US 3912626 A
Wet air oxidation of sewage sludge or other wastewaters are catalyzed by copper or silver ions. The catalyst can be recovered by chemical precipitation processes, and recycled to the wet air oxidation system.
Description (OCR text may contain errors)
United States Patent Ely et a1. Oct. 14, 1975  CATALYZED PROCESS AND CATALYST 3,054,653 9/1962 Barton ct a1. 210/63 RECOVERY 3,790,370 2/1974 Lalancette 210/42 3,804,756 4/1974 Callahan et a1. 210/63 Inventors: Robert ly, Wausau; Edmunds 3,823,088 7/1974 Box et al 210/63 M. Pogainis, Mosinee; Clarence A. Hoffman, Rothschild, all of Wis. Primary Examiner-Thomas G. Wyse  Ass1gnee: Sterling Drug Inc., New York, NY. Assistant Examiner BenOit Caste]  Filed: Man 18 1974 Attorney, Agent, or FirmThomas L. Johnson; B.
Woodrow Wyatt ] Appl. No.: 451,868
 US. Cl 210/50; 210/63  ABSTRACT  Int. Cl. C02B 1/34 58 Field of Search 210 59, 60, 63, 45, 47 Wet oxldatlon Of Sewage Sludge or other Waste/Wa- 21O/5O, 4 252/411 S, 420 416 s; 42 7 ters are catalyzed by copper or silver ions. The catalyst can be recovered by chemical precipitation pro-  References Cited cesses, and recycled to the wet air oxidation system.
ITED TATE PATENT UN S S S 4 Claims, 1 Drawing Figure 1,832,217 11/1931 Joseph 252/411 S VIET OXIDATION SYSTEM c H) I OR BASE I 1 SOLID S P H M551. SEPARATION ADJUSTMENT STEP STEP PRECIPITATION C H E M ICA L5 5 s l PRECIPIT- FIRST SECOND ATION S SEPARATION SEPARATION 5T 5 P STEP 8 TE P A 1 I l I CATALYST, REGENERATION l 1 STEP 1 (OPTIONAL) K U .S. Patant Oct. 14, 1975 3,912,626
war OXIDATION SYSTEM ACID OR BASE souos PH WASTEWATER V SEPARATION ADJUSTMENT STEP STEP PRECIPITATION CHEMICALS PREOIPIT- FIRST sscouo ATION SEPARATION SEPARATIDN sna STEP STEP 1 4 4 '1 H CATALYST REGENERATION l l STEP LL L9L l K CATALYZED PROCESS AND CATALYST RECOVERY This invention relates to catalysis of wet oxidation reactions as applied to treatment of sewage sludge or other waste-waters, and to the recovery and recycle of the catalysts employed, in particular, the inv ention is concerned with the promotion of wet oxidation of sewage sludge or waste-waters with a catalyst which is substantially soluble and homogeneous in the waste-waters under wet air oxidation reaction conditions, and the recovery of the catalyst as an insoluble precipitate which can be recycled to the wet oxidation reactor.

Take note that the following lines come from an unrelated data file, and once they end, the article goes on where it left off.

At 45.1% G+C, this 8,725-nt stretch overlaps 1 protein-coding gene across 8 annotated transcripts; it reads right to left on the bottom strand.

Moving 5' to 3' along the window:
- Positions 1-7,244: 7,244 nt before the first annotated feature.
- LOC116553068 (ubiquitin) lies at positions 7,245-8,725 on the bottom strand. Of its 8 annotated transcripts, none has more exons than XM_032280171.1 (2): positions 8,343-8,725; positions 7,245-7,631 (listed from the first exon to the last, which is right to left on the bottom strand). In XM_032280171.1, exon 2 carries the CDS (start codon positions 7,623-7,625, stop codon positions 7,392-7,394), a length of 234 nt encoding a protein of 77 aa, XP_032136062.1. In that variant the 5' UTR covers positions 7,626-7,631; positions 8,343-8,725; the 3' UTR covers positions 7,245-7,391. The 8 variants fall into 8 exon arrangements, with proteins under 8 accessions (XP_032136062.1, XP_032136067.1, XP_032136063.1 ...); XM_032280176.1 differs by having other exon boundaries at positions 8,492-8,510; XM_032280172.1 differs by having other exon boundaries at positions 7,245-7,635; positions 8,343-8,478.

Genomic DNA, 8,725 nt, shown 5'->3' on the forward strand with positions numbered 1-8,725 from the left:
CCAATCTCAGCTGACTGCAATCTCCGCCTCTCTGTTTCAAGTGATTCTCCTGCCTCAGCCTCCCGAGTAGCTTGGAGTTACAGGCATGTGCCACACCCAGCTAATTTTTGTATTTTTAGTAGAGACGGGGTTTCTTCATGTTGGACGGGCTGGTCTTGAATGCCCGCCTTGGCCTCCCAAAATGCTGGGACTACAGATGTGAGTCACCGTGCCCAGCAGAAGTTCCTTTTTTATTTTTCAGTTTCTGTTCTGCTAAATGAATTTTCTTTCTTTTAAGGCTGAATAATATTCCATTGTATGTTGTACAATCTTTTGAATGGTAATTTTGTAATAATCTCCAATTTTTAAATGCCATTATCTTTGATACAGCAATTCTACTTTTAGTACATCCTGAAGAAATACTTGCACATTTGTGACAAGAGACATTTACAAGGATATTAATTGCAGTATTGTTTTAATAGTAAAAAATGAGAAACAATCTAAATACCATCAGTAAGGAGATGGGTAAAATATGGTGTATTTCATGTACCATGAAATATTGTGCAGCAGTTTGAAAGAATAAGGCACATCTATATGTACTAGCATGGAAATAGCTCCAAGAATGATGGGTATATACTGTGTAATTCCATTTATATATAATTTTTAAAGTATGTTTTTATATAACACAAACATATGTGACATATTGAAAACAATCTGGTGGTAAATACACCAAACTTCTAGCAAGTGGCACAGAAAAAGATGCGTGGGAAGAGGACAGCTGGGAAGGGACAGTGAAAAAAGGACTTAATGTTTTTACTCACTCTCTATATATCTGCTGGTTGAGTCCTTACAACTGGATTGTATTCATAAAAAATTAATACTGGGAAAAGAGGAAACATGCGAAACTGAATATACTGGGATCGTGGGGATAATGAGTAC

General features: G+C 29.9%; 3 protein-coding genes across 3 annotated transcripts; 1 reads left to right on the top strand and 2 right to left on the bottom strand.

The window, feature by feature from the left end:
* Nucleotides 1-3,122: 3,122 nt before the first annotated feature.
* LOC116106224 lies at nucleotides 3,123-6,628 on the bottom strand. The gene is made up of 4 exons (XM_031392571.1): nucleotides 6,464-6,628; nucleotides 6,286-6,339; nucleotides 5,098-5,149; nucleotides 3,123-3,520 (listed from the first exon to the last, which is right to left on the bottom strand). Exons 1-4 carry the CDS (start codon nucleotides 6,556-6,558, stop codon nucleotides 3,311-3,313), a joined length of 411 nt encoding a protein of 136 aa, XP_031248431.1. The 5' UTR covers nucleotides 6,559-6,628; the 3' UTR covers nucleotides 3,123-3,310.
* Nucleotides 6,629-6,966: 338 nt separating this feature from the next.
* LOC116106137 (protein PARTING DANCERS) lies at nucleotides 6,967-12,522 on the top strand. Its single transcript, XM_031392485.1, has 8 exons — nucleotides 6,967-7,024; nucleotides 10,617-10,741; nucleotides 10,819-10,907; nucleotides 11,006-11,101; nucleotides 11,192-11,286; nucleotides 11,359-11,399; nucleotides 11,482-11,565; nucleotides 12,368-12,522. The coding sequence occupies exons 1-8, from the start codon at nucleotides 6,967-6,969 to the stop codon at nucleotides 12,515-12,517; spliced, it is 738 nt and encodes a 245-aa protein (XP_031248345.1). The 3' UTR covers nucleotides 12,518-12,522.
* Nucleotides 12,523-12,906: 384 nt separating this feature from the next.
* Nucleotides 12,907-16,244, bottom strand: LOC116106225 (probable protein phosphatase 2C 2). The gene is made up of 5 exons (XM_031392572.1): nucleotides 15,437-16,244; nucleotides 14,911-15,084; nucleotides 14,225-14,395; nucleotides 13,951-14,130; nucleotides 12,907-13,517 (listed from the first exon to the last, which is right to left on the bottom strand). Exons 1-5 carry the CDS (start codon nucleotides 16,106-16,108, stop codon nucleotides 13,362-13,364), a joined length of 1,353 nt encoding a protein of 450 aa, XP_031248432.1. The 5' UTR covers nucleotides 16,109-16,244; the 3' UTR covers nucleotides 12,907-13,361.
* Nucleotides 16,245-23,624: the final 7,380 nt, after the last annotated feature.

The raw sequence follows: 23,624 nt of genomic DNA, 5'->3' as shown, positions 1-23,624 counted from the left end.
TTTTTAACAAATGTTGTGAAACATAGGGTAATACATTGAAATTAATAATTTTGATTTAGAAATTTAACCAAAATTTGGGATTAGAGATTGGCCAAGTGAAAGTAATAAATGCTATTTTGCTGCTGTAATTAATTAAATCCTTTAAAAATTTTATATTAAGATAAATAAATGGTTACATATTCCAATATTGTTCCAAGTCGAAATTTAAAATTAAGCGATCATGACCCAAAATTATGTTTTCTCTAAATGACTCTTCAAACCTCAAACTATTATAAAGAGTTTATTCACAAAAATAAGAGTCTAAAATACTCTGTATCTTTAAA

Wet oxidation is employed as a method of reducing the chemical oxygen demand of sewage sludge or other waste-waters. Efforts have been made to find catalysts which will promote the oxidation reaction, reduce the oxidation time and/or temperature and increase the completeness of oxidation, thereby improving the economics of the process. However, waste-waters contain components which readily deactivate catalysts, especially the more common heterogeneous catalysts. For example, platinized alumina will promote the wet oxidation of many pure organic solutions; however, experiments have shown that actual industrial wastes or biological sludges of a municipal origin usually deactivate the catalyst after a brief use.
Catalysts which are substantially soluble and homogeneous in the aqueous waste are less susceptible to poisoning or deactivation. It has now been found that copper (cupric) and silver ions are especially effective catalysts when present in a concentration of between and 10,000 milligrams per liter, preferably between 50 and 1000 milligrams per liter. The use of such catalysts will typically increase the reduction in chemical oxygen demand from values of 40 to 80 to corresponding values of 80-100 at given conditions of temperature and pressure. Cupric ion is the preferred ion.
The catalyst is added to the waste-water prior to wet oxidation in the form of a substantially water soluble cupric or silver salt, such as cupric sulfate, cupric nitrate, silver nitrate, silver acetate, silver sulfate or the like. Alternatively, a water insoluble form, e.g. copper sulfide or silver sulfide, which is oxidized to water soluble form under wet air oxidation conditions can be added.
The wet oxidation is carried out at a temperature be tween about 150 and 340C. and a pressure between about 200 and 4000 psi.
In order that the maximum economic value may be realized from the process, and for environmental reasons, it is highly desirable that the catalyst be recovered from the oxidized mixture and regenerated and recycled to the oxidation reactor for oxidation of additional waste-water. Metal ions such as copper and silver are toxic and require virtually complete removal before the treated waste-water can be discharged into the environment.
The catalyst is recovered from the oxidized waste water as follows: suspended solids are removed physically from the oxidized waste-water e.g. by settling and decanting, filtration or centrifugation. The resulting liquor is then treated with a chemical which reacts with the solubilized catalyst to form an insoluble precipitate. If necessary, acid or base is added to the liquor, either before or during the addition of the chemical, to adjust the pH to the range where optimum precipitation occurs. The precipitated form of the catalyst is separated from the liquor by settling, dissolved air flotation, centrifugation, filtration or other liquid-solid separation operations. The solid catalyst sludge is then returned to the wet oxidation reactor for in situ regeneration of the solubilized catalyst, or is regenerated in a separate regeneration step prior to reintroduction into the wet oxidation reactor.